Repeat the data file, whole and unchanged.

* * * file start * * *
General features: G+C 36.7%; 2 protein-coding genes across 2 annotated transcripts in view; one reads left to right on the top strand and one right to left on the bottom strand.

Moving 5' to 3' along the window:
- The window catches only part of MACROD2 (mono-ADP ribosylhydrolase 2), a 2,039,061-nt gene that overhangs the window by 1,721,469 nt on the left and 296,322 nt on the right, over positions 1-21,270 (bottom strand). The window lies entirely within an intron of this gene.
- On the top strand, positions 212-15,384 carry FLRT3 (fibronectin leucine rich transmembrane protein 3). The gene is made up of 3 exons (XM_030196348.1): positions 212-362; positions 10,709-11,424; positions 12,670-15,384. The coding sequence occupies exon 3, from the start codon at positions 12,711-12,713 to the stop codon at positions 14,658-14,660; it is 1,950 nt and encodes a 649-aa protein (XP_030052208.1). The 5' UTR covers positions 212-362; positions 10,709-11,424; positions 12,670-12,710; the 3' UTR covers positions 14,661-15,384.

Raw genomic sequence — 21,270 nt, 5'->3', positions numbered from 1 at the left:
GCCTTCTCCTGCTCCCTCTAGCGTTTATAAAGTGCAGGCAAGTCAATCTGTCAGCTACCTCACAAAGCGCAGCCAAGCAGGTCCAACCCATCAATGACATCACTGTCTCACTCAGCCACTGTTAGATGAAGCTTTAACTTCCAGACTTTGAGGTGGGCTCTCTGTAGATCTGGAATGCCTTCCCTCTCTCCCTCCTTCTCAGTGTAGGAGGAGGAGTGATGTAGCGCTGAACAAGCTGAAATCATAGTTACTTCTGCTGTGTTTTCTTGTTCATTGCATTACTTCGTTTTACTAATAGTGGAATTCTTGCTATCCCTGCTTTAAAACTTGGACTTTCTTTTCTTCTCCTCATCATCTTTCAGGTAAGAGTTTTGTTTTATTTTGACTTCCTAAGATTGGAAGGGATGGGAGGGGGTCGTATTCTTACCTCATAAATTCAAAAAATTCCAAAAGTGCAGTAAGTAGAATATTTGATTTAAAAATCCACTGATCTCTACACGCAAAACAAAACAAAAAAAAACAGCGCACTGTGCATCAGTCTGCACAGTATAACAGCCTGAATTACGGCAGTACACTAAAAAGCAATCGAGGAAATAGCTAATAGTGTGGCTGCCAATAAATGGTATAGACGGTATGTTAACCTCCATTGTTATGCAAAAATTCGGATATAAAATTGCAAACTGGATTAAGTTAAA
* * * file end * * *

General features: G+C 36.7%; 2 protein-coding genes across 2 annotated transcripts in view; one reads left to right on the top strand and one right to left on the bottom strand.

Moving 5' to 3' along the window:
- The window catches only part of MACROD2 (mono-ADP ribosylhydrolase 2), a 2,039,061-nt gene that overhangs the window by 1,721,469 nt on the left and 296,322 nt on the right, over positions 1-21,270 (bottom strand). The window lies entirely within an intron of this gene.
- On the top strand, positions 212-15,384 carry FLRT3 (fibronectin leucine rich transmembrane protein 3). The gene is made up of 3 exons (XM_030196348.1): positions 212-362; positions 10,709-11,424; positions 12,670-15,384. The coding sequence occupies exon 3, from the start codon at positions 12,711-12,713 to the stop codon at positions 14,658-14,660; it is 1,950 nt and encodes a 649-aa protein (XP_030052208.1). The 5' UTR covers positions 212-362; positions 10,709-11,424; positions 12,670-12,710; the 3' UTR covers positions 14,661-15,384.

Raw genomic sequence — 21,270 nt, 5'->3', positions numbered from 1 at the left:
GCCTTCTCCTGCTCCCTCTAGCGTTTATAAAGTGCAGGCAAGTCAATCTGTCAGCTACCTCACAAAGCGCAGCCAAGCAGGTCCAACCCATCAATGACATCACTGTCTCACTCAGCCACTGTTAGATGAAGCTTTAACTTCCAGACTTTGAGGTGGGCTCTCTGTAGATCTGGAATGCCTTCCCTCTCTCCCTCCTTCTCAGTGTAGGAGGAGGAGTGATGTAGCGCTGAACAAGCTGAAATCATAGTTACTTCTGCTGTGTTTTCTTGTTCATTGCATTACTTCGTTTTACTAATAGTGGAATTCTTGCTATCCCTGCTTTAAAACTTGGACTTTCTTTTCTTCTCCTCATCATCTTTCAGGTAAGAGTTTTGTTTTATTTTGACTTCCTAAGATTGGAAGGGATGGGAGGGGGTCGTATTCTTACCTCATAAATTCAAAAAATTCCAAAAGTGCAGTAAGTAGAATATTTGATTTAAAAATCCACTGATCTCTACACGCAAAACAAAACAAAAAAAAACAGCGCACTGTGCATCAGTCTGCACAGTATAACAGCCTGAATTACGGCAGTACACTAAAAAGCAATCGAGGAAATAGCTAATAGTGTGGCTGCCAATAAATGGTATAGACGGTATGTTAACCTCCATTGTTATGCAAAAATTCGGATATAAAATTGCAAACTGGATTAAGTTAAA